Action Alert: Protect California’s Marine Life from Violent Military Sonar and Explosives
Navy Plans on 8.8 Million ‘Takes’ of Marine Mammals
Environmental Protection Information Center
Over the next five years, the United States Navy plans to conduct large scale training exercises involving intense sonar pulses and explosives off the California coast, which is expected to result in more than 9.5 million instances of harm to whales and dolphins between Dana Point and San Diego and extending more than 600 nautical miles out to sea.
Impacts to marine resources could spread as animals travel in and out of toxic debris leftover from explosives. In addition, the Navy’s blast of high intensity noise from mid-frequency sonar pulses can impact animals far from their source.
However, before these training exercises can begin, the Navy must ask the California Coastal Commission to determine that these activities are consistent with California’s Coastal Zone Management Act, including goals to protect, preserve, and enhance the coastal environment.
EPIC has been tracking the Navy’s proposed warfare testing along the Pacific coast and since October of 2010. Over the last few years, we have had over a thousand people take action online and nearly 2,000 people filled out post cards requesting Barbara Boxer, chair of the Environment Committee, to hold congressional hearings to address cumulative effects to marine life and to stop the unnecessary and harmful warfare testing along the Pacific coast.
The threat has not gone away, and we still need your help to speak out against these acts of violence towards sentient marine mammals and other sea life that will be affected if the Navy does not comply with environmental standards that have been put into place to protect us and all other life that depends on a safe and clean marine environment.
On Friday, March 8th, the California Coastal Commission will hold a hearing to determine whether the Navy’s proposed training activities are consistent with the Coastal Zone Management Act.
The Coastal Commission has already prepared a staff report and additional background materials on the Navy’s Sonar and Munitions Program, which can be found at: www.coastal.ca.gov/fedcd/hstt/hstt.html.
Please take a moment to ask the Coastal Commission to protect our coastal waters by requiring the Navy to implement additional measures to reduce harm to marine mammals and other coastal resources.
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We understand the need for the Navy to be well-prepared. We also understand the concerns of our local citizens who packed the Wharfinger Building a few years back when the Navy came to town explaining their plans. They were courteous, prepared, and came to listen to the public’s input with seemingly deaf ears.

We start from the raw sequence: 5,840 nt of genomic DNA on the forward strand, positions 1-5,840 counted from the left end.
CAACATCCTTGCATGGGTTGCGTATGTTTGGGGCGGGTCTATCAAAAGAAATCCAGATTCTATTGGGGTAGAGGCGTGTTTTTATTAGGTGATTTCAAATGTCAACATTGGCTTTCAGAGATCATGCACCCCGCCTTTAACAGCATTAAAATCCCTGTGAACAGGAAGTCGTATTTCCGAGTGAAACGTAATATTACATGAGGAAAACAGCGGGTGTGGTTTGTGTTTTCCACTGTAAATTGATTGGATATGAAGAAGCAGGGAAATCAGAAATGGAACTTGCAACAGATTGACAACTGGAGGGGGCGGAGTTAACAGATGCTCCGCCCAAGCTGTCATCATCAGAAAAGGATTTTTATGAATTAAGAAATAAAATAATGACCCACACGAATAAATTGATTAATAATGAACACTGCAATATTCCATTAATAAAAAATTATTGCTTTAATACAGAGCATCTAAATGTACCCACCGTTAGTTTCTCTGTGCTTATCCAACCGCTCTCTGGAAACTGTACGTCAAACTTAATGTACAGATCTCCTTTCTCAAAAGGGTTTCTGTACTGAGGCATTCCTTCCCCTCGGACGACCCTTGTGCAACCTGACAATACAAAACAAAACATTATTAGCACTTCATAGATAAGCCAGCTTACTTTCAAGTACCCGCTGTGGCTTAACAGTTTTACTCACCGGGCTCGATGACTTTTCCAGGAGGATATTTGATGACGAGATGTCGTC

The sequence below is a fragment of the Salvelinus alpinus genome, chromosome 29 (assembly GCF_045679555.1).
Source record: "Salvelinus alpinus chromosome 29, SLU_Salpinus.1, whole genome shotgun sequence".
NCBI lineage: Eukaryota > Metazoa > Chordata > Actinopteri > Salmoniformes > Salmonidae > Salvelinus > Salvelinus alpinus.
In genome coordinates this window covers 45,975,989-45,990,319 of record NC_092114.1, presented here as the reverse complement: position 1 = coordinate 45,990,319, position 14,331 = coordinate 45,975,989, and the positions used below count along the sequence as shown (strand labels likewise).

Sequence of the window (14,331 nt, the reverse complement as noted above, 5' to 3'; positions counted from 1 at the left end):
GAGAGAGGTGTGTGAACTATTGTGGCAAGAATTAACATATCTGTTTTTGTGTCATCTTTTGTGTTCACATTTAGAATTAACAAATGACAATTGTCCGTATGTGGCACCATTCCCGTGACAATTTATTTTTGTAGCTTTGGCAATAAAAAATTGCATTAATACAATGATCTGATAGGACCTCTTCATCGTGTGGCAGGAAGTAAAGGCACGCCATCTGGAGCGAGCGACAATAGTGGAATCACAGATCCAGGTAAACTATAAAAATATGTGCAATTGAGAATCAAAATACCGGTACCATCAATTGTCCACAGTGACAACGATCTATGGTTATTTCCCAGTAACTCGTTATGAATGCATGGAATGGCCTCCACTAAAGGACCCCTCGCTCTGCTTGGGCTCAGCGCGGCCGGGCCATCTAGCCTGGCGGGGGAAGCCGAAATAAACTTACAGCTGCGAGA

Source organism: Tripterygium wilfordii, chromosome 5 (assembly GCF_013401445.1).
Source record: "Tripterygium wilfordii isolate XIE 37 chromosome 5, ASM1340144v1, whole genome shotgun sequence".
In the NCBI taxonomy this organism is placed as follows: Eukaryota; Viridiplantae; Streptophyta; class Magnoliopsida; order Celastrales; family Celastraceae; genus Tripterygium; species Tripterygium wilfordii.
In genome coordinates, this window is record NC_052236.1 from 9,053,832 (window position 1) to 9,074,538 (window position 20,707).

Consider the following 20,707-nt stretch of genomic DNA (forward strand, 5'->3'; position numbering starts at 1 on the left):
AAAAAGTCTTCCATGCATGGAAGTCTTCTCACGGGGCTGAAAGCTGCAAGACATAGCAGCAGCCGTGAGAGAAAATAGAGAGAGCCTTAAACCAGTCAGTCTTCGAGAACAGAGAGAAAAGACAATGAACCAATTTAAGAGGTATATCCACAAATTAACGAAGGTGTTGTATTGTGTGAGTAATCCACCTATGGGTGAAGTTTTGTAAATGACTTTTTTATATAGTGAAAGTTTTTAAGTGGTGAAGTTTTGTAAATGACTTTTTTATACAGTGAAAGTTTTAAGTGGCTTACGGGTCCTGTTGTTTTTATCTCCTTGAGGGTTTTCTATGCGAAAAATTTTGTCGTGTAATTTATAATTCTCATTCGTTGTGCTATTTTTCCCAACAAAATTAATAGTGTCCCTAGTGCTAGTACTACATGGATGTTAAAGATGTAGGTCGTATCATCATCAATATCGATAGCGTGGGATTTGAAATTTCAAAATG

Looking into the 188-page staff report, we were struck by the Natural Resources Defense Council letter on page 156. It stated in part:
The Navy’s consistency determination, along with other documents it has prepared to satisfy federal law, details extraordinary harm to California’s marine resources. That harm includes hundreds of mortalities of marine mammals and other species; numerous cases of lung injury and permanent hearing loss in marine mammals; literally millions of instances of temporary hearing loss, a significant impact for species dependent on their hearing for survival and reproduction; and millions of additional cases of disruption of vital behaviors, such as calving and foraging.
In total, the Navy estimates that its activities – including high-intensity sonar exercises and underwater detonations – will cause more than 8 million biologically significant marine mammal impacts on its Southern California Range Complex. This number represents a 1,300 percent increase over the harm estimated in the Navy’s prior five-year review, including much higher levels of mortality, injury, and hearing loss.
Unfortunately, the dramatic increase in impacts did not trigger a corresponding effort on the Navy’s part to identify better means of mitigation. Indeed, the Navy has proposed virtually the same environmental mitigation as it did in 2008 for its current five-year operations period, when the Commission was obliged to set conditions to bring the Navy’s activities into consistency…
...The Navy estimates that training and testing off Southern California will result in more than 8.8 million takes of marine mammals… including nearly 1,700 instances of permanent hearing loss or other permanent injury, 130 mortalities, and millions of instances of temporary hearing loss and significant disruptions in vital behaviors.
(Posted by Skippy Massey)